The Skeptical Architect
By: Gil Laware & Frank Kowalkowski
Recent strategic thinking links strategy focusing on competitors, markets and customers served with business models that represent the execution of the business to serve the markets1. Newth defines the business model as an “internal system that is made up of components, linkages between components, and dynamics.”2 Both perspectives can be represented by architectures, linked together and the impact of changes, structural options and ranking of importance of alternatives assessed using phrase analytics on the architectures.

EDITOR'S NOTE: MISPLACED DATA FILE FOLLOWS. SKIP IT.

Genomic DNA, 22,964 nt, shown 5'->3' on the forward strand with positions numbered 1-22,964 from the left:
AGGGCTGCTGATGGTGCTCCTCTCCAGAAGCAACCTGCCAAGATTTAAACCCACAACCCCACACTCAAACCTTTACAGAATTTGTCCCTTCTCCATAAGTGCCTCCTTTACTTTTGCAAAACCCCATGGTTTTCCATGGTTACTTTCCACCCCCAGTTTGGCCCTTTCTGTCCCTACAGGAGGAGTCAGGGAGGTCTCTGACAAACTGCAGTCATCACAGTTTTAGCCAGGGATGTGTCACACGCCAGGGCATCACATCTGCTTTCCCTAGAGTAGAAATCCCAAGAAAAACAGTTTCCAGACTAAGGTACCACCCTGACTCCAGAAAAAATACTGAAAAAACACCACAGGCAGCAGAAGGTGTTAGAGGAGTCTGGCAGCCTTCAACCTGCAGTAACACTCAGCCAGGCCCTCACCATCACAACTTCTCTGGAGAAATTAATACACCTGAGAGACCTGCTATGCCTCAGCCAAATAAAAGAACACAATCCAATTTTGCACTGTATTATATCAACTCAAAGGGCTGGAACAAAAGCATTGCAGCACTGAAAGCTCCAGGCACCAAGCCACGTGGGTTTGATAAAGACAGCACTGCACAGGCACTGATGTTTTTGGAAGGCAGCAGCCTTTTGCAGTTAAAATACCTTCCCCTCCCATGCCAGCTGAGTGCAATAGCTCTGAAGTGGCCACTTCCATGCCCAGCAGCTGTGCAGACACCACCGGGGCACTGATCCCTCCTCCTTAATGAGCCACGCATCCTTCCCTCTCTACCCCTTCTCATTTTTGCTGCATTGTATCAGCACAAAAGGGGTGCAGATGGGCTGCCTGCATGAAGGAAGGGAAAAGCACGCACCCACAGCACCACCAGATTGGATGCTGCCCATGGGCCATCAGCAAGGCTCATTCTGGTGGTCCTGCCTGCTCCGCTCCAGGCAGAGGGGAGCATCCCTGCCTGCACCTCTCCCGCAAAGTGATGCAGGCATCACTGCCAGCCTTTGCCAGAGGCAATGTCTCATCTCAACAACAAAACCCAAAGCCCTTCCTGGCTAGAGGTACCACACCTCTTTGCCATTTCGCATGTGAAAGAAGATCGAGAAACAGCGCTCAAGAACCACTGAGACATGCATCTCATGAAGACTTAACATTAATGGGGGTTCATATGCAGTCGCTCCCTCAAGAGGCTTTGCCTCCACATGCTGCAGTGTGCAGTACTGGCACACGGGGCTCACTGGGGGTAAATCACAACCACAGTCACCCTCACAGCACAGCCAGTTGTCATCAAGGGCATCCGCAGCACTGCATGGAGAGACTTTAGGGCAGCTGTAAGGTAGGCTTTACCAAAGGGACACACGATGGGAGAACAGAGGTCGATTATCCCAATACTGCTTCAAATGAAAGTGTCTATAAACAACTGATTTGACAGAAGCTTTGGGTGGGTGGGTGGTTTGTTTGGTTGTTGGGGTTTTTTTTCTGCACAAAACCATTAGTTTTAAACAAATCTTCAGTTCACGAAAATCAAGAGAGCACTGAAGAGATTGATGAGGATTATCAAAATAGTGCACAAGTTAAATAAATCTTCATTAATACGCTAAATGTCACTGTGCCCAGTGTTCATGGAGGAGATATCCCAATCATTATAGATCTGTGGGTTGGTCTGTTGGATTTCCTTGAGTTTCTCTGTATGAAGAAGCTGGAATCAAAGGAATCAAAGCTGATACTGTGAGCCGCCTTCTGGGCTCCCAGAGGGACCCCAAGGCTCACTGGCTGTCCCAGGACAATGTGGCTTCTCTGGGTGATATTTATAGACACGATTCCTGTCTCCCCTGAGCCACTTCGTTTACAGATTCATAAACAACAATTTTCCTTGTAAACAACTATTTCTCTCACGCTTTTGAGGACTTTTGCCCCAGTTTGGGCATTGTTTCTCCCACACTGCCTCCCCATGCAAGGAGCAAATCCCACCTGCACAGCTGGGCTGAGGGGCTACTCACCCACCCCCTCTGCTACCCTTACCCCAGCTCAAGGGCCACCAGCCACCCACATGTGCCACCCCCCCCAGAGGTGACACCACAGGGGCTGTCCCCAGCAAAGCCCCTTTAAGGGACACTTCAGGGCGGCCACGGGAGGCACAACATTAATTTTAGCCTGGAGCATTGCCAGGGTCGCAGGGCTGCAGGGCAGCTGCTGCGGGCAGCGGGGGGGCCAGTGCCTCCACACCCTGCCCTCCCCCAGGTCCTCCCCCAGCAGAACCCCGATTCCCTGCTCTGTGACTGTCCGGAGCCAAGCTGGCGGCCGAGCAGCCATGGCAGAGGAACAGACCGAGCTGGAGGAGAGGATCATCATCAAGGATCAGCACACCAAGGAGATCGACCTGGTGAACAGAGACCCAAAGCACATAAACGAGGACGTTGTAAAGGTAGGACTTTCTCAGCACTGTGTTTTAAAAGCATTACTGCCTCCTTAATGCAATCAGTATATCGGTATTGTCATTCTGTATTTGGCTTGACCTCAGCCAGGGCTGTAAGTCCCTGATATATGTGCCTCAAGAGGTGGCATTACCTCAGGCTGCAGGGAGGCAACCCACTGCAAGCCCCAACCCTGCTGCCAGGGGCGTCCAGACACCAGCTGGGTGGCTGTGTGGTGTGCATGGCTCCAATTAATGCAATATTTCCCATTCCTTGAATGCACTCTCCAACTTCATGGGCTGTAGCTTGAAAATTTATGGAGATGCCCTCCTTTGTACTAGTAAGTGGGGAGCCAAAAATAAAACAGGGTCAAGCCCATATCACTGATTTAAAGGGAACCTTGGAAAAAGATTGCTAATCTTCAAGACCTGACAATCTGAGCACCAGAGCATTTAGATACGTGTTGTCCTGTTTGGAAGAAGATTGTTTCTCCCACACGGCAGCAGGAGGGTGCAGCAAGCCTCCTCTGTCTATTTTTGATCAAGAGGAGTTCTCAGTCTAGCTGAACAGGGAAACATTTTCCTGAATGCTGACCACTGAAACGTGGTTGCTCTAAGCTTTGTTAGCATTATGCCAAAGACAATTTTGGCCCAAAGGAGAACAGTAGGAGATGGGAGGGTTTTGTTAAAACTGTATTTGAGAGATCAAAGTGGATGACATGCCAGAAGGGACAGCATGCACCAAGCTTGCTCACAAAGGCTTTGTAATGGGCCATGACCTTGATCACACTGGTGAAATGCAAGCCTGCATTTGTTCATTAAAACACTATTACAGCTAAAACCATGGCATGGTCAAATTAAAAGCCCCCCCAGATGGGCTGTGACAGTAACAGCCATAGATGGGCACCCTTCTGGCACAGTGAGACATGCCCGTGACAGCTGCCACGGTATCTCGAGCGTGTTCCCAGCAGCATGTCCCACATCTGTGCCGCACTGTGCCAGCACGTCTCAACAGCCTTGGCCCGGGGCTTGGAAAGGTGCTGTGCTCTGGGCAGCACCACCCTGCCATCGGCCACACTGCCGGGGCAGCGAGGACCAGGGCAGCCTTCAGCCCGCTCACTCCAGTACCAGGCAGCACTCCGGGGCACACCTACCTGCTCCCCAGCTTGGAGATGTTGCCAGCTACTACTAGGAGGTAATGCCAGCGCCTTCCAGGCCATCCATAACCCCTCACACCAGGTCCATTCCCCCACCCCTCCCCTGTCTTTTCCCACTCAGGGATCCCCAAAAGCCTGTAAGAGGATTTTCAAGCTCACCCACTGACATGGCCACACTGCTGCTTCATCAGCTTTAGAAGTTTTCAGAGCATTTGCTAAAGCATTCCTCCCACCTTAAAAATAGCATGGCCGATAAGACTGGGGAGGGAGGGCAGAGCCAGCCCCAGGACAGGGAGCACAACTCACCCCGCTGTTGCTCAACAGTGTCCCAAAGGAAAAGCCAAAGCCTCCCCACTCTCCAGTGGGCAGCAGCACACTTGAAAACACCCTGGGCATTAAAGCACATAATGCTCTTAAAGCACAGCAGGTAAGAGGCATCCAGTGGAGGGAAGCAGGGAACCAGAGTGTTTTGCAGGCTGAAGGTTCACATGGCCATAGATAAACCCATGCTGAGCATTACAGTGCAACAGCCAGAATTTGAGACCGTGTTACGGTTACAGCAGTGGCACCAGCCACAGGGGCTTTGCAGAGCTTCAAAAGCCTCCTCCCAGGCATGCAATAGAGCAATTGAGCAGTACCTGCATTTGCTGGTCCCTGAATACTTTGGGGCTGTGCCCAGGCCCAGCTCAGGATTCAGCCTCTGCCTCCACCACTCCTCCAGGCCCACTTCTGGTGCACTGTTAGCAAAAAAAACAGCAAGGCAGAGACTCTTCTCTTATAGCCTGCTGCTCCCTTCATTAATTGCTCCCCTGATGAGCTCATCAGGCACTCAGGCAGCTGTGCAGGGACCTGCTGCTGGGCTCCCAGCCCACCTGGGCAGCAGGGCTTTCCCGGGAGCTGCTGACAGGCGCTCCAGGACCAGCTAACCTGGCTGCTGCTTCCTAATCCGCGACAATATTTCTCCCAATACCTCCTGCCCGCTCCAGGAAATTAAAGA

Earlier this year we wrote about the various types of architectures and in May’s article focused on business change and risk. The focus was on the business analyst’s use of an architecturebased framework to mitigate risk by assessing impact of risk as it cascades through the various architectures. By making explicit the risks associated with the strategic, tactical, and operational alternatives, it provides executives with an enhanced perspective of how architecture can come to the rescue in assessing organizational risk. The key issue is to show how architecture represents
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